USED blankets‚ magazines and left-over food are some of the items SA Airways (SAA) is considering leaving behind in return long-distance flights to make an aircraft lighter and save on fuel costs.
On Tuesday, the airline removed magazines‚ used linen‚ toiletries and leftover food from a A340-600 aircraft on its way back from Munich to reduce extra weight.
According to SAA fuel head Mark Vaughn‚ for every extra kilogram on a long-haul flight‚ about one-third of a litre of fuel is used. Fuel accounts for about 35% of the group’s cost.
SAA consumed more than 120 million litres of jet fuel a month in the 2014 financial year.
However‚ Vaughn said, while removing excess weight was necessary‚ optimising operations was still the best way to reduce fuel costs. He said the airline was looking at ways to shorten routes and optimise landing and take-off techniques to minimise fuel costs without compromising safety.
SAA acting chief executive Nico Bezuidenhout said: “Every kilogram of weight we carry more than we need to is more fuel cost on an aircraft that is already expensive to operate”.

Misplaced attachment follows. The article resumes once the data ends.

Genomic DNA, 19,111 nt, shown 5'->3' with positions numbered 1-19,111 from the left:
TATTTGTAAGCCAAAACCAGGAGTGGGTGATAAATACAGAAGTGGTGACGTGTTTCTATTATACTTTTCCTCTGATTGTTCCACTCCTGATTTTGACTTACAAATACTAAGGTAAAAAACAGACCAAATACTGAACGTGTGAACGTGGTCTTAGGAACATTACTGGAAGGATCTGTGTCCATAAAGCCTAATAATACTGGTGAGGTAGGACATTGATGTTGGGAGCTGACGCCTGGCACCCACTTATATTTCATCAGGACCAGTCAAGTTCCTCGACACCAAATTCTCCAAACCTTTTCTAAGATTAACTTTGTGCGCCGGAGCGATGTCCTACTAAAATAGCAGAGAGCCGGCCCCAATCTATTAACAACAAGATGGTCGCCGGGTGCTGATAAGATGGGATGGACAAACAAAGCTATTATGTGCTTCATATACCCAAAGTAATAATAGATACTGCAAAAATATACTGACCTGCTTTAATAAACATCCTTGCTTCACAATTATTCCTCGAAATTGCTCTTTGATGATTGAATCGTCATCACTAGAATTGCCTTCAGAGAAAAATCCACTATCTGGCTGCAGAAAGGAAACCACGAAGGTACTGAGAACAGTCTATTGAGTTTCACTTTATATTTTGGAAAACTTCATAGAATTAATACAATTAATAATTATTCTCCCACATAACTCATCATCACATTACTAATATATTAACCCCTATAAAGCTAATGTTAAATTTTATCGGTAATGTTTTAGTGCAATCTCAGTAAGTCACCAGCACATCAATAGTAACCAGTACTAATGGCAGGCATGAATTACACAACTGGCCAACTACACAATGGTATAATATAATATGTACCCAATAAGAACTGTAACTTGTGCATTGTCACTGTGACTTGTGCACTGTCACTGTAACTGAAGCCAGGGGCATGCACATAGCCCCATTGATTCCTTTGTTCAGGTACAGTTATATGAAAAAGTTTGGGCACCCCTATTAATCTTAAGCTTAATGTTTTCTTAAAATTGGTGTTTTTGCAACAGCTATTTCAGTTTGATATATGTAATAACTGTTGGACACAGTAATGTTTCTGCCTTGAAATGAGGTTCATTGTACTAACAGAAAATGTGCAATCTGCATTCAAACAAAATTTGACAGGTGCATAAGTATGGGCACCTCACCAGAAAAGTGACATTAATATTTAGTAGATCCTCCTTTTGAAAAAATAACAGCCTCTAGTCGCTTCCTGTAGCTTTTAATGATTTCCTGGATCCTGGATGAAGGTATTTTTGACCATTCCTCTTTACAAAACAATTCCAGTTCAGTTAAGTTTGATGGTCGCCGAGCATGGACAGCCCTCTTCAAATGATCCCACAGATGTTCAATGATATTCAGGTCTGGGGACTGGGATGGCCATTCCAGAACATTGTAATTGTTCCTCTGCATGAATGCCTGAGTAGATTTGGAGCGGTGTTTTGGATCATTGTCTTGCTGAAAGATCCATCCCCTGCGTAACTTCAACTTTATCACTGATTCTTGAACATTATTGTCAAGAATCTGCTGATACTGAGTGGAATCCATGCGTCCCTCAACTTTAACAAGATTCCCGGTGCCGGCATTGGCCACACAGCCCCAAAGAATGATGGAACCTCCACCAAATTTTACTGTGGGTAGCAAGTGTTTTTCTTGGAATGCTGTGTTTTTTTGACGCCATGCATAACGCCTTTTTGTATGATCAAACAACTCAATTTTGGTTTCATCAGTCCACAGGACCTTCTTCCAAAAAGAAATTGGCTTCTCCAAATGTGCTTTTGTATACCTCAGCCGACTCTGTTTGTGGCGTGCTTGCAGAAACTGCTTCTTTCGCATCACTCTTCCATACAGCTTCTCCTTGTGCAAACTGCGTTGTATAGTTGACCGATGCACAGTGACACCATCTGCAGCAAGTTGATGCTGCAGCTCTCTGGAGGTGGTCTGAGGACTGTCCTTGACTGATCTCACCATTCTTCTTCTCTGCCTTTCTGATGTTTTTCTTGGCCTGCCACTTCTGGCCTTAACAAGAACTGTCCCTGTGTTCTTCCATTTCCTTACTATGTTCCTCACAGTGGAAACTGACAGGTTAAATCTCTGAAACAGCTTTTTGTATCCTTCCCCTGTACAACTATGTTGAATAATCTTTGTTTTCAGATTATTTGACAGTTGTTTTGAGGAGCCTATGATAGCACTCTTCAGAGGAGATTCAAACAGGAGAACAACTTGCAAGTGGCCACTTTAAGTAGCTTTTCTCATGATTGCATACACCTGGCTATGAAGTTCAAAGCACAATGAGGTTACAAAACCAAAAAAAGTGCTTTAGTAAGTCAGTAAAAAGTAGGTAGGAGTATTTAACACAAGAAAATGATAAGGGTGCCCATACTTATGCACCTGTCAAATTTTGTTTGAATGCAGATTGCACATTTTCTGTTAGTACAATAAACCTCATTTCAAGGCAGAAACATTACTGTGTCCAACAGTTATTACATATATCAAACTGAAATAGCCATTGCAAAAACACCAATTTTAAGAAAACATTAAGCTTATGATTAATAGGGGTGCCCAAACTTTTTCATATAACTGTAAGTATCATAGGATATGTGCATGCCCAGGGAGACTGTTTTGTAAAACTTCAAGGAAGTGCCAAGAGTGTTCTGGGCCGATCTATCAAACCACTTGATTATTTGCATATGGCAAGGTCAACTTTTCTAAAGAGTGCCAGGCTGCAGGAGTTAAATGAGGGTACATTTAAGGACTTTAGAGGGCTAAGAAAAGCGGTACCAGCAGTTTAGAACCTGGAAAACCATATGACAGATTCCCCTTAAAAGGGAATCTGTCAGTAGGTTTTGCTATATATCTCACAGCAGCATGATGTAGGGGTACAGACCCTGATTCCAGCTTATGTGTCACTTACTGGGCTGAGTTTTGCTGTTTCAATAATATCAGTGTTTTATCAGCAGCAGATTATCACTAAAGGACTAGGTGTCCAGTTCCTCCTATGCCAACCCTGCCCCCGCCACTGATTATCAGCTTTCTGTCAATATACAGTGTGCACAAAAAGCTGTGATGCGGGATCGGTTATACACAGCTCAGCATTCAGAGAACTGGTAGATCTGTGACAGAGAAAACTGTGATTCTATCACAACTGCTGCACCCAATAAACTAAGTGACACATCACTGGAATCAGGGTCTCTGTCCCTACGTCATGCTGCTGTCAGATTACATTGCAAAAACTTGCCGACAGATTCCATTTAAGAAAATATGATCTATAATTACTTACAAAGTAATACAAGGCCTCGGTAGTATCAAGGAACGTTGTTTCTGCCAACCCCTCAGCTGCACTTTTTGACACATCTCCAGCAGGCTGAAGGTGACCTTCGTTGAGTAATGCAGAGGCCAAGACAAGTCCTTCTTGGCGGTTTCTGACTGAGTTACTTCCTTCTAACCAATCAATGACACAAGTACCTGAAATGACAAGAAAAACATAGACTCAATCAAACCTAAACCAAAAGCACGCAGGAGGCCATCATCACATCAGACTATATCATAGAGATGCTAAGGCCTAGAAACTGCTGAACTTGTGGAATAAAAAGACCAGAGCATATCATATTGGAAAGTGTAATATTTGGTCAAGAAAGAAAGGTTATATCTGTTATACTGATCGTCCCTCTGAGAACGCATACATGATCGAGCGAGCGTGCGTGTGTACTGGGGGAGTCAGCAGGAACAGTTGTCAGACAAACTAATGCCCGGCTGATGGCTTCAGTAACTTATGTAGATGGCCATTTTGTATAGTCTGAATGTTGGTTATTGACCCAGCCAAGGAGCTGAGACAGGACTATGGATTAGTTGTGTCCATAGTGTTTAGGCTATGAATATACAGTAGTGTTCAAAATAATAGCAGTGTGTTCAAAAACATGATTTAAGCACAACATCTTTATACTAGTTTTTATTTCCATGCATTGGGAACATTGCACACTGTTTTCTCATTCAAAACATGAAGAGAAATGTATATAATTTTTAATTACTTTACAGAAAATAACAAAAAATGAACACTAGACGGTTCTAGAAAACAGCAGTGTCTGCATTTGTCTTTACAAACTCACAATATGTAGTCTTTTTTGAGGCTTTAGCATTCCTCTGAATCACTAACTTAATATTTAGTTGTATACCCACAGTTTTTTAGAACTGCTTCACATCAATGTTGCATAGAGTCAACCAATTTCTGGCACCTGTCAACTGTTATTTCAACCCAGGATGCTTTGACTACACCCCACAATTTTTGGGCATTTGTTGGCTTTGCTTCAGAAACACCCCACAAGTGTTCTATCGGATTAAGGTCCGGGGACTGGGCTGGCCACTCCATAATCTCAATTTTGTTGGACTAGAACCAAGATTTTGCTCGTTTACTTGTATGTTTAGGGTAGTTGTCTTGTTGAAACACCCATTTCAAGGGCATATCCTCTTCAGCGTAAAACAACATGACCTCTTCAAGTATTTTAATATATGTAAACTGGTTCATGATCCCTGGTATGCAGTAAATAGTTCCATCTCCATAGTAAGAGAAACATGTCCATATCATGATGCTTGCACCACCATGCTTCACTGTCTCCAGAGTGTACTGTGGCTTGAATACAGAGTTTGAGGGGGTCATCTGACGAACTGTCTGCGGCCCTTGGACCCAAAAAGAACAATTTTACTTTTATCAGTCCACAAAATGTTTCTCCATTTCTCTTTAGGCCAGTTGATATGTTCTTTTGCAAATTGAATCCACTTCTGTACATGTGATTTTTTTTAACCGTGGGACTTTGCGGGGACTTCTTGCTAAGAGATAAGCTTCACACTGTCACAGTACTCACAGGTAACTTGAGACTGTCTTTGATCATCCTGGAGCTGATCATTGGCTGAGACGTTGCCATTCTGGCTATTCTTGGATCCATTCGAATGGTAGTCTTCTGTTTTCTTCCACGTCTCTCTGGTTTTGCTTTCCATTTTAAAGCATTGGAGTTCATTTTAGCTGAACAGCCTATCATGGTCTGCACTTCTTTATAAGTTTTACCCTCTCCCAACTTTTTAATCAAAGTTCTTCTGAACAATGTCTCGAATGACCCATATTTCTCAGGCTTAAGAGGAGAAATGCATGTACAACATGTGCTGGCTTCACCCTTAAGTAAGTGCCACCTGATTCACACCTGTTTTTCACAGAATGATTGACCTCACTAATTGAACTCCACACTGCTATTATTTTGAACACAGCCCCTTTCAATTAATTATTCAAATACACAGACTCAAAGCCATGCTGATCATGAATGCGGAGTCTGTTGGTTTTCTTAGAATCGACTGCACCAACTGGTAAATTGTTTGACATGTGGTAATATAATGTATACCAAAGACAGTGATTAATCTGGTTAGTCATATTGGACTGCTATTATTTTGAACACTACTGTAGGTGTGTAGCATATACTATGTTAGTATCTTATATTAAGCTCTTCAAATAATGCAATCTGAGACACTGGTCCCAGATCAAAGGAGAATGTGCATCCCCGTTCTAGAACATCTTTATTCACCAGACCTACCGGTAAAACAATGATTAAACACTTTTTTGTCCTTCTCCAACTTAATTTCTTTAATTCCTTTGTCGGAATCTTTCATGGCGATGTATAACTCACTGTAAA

Vaughn said the biggest savings were on operations. “Getting to your flight level optimum quicker and also shorten routing‚ if you can optimise that‚ that is where your biggest savings come in.”
SAA is considering a number of cost-cutting measures as part of its 90-day action plan‚ and its greater long-term turnaround strategy.
Bezuidenhout said the airline was targeting R250-million in savings from renegotiating contracts with suppliers when it completed the 90-day plan on March 21.
So far it had saved R91-million from the contracts in the past 60 days of the plan.
Transport economist and aviation expert Joachim Vermooten said SAA could realise the biggest savings from monitoring its costs and adjusting for increases.